Parler app
There's a new social media app trying to give Facebook and Twitter a run for their money -- without the censorship.

Instead of using fact-checkers or a "third party editorial board," Parler moderates posts based on FCC guidelines and Supreme Court rulings, Parler CEO John Matze told Fox News' Neil Cavuto on Friday.

"It'll feel very similar to Twitter, which I'm sure many people are accustomed to," Matze said. "However ... we take a really firm stance that we want to be unbiased."

If someone does post something inaccurate on Parler, Matze said the app would not fact-check it. Instead, other users would be able to comment.

"They can make any claim they'd like, but they're going to be met with a lot of commenters, a lot of people who are going to disagree with them," Matze said. "That's how society works, right? If you make a claim, people are going to come and fact check you organically."

"You don't need an editorial board of experts to determine what's true and what's not," he added. "The First Amendment was given to us so that we could all talk about issues, not have a single point of authority to determine what is correct and what's not."

So far, Matze said Parler has gotten a lot of attention from conservatives -- because "they seem to be the ones that are most affected by Twitter censorship or Facebook censorship" -- but the website is for people from all places on the political spectrum.

"We're a town square," Matze said. "That's how I view us. So everyone's welcome, any kind of discussion."

"We want people to actually have conversations again," he added. "The country's too partisan right now. And when you go on these sites, it feels like a battleground. And so the idea is that you're going to get on Parler and have discussions with people."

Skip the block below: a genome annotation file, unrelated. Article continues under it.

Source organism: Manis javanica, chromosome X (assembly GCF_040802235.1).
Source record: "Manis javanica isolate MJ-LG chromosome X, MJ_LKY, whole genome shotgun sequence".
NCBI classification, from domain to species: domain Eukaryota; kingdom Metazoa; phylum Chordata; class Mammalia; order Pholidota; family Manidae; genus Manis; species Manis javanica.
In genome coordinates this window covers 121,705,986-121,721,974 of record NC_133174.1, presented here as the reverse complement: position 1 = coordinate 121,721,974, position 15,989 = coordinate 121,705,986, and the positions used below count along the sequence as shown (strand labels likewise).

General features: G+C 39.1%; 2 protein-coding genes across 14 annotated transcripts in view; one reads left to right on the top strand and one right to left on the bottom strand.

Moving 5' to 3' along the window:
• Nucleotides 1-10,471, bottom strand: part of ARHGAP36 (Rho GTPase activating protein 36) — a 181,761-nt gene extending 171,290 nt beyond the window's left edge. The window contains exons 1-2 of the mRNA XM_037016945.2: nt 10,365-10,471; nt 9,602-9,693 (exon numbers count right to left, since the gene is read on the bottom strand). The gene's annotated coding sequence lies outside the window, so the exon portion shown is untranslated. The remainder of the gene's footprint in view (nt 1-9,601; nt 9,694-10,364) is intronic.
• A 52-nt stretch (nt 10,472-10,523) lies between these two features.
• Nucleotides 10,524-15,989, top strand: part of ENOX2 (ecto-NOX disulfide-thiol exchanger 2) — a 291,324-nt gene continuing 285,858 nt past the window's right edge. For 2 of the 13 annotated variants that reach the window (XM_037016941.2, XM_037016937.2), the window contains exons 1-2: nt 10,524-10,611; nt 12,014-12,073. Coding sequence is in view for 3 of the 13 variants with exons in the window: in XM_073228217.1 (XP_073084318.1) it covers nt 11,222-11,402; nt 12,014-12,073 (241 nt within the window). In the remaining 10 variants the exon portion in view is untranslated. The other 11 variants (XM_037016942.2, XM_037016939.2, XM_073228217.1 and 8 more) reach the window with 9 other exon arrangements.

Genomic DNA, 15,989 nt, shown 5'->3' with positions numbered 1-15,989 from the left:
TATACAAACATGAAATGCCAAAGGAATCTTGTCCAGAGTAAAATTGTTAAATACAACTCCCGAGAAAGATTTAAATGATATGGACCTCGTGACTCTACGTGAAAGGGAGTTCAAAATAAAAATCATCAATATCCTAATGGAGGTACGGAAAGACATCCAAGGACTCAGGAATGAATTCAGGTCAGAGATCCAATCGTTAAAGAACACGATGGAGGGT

But it's not just conservatives who are getting on Parler, Matze said.

"You're going to see a lot of people on the other side of the aisle coming over very soon," he said. "In fact, we're seeing them in waves now. Not to the extent that they're high-profile individuals, but you're seeing a lot of people on the left who are actually curious."

"They will come in bigger numbers and we're going to see some bigger names come over, too, when they don't want to miss out on the conversation," he added. "They can't resist."

However, the app is particularly important for conservatives to have a place where their voices can be heard, Matze said.

"Right now, conservatives need this kind of place, right?" he said. "This is something that they need in an election year, when they're experiencing censorship or some kind of bias against them, whether it's perceived or real ... People want a place that they can feel like they're appreciated and their voice matters and they can speak."

Several Republican lawmakers have already joined the app including Texas Sen. Ted Cruz, Kentucky Sen. Rand Paul and Ohio Rep. Jim Jordan.